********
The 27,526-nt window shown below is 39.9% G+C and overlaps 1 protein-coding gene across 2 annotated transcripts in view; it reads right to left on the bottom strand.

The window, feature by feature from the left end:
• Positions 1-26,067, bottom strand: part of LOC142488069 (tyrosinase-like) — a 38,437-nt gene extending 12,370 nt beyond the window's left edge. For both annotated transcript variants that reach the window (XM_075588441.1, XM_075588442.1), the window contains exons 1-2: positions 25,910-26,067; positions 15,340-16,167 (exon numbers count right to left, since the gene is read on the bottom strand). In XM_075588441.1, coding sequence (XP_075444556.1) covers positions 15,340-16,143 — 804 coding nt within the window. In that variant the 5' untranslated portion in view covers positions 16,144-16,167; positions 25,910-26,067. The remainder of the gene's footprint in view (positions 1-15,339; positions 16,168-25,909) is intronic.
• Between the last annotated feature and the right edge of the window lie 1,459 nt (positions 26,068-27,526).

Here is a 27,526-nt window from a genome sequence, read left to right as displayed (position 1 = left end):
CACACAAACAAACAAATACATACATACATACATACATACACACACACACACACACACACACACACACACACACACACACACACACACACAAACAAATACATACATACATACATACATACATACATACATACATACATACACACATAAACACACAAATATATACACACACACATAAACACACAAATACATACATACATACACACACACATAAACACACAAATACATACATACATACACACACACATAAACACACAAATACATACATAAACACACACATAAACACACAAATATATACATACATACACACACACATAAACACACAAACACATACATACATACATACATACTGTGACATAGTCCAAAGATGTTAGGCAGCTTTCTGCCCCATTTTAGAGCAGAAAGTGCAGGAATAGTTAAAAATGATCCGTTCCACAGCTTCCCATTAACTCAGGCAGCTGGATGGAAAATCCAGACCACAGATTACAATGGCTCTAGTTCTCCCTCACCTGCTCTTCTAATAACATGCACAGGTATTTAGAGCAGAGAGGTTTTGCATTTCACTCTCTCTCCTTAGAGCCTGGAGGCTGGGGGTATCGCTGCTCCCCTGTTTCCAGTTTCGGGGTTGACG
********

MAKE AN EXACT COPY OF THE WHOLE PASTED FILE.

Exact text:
The 27,526-nt window shown below is 39.9% G+C and overlaps 1 protein-coding gene across 2 annotated transcripts in view; it reads right to left on the bottom strand.

The window, feature by feature from the left end:
• Positions 1-26,067, bottom strand: part of LOC142488069 (tyrosinase-like) — a 38,437-nt gene extending 12,370 nt beyond the window's left edge. For both annotated transcript variants that reach the window (XM_075588441.1, XM_075588442.1), the window contains exons 1-2: positions 25,910-26,067; positions 15,340-16,167 (exon numbers count right to left, since the gene is read on the bottom strand). In XM_075588441.1, coding sequence (XP_075444556.1) covers positions 15,340-16,143 — 804 coding nt within the window. In that variant the 5' untranslated portion in view covers positions 16,144-16,167; positions 25,910-26,067. The remainder of the gene's footprint in view (positions 1-15,339; positions 16,168-25,909) is intronic.
• Between the last annotated feature and the right edge of the window lie 1,459 nt (positions 26,068-27,526).

Here is a 27,526-nt window from a genome sequence, read left to right as displayed (position 1 = left end):
CACACAAACAAACAAATACATACATACATACATACATACACACACACACACACACACACACACACACACACACACACACACACACACACAAACAAATACATACATACATACATACATACATACATACATACATACATACACACATAAACACACAAATATATACACACACACATAAACACACAAATACATACATACATACACACACACATAAACACACAAATACATACATACATACACACACACATAAACACACAAATACATACATAAACACACACATAAACACACAAATATATACATACATACACACACACATAAACACACAAACACATACATACATACATACATACTGTGACATAGTCCAAAGATGTTAGGCAGCTTTCTGCCCCATTTTAGAGCAGAAAGTGCAGGAATAGTTAAAAATGATCCGTTCCACAGCTTCCCATTAACTCAGGCAGCTGGATGGAAAATCCAGACCACAGATTACAATGGCTCTAGTTCTCCCTCACCTGCTCTTCTAATAACATGCACAGGTATTTAGAGCAGAGAGGTTTTGCATTTCACTCTCTCTCCTTAGAGCCTGGAGGCTGGGGGTATCGCTGCTCCCCTGTTTCCAGTTTCGGGGTTGACG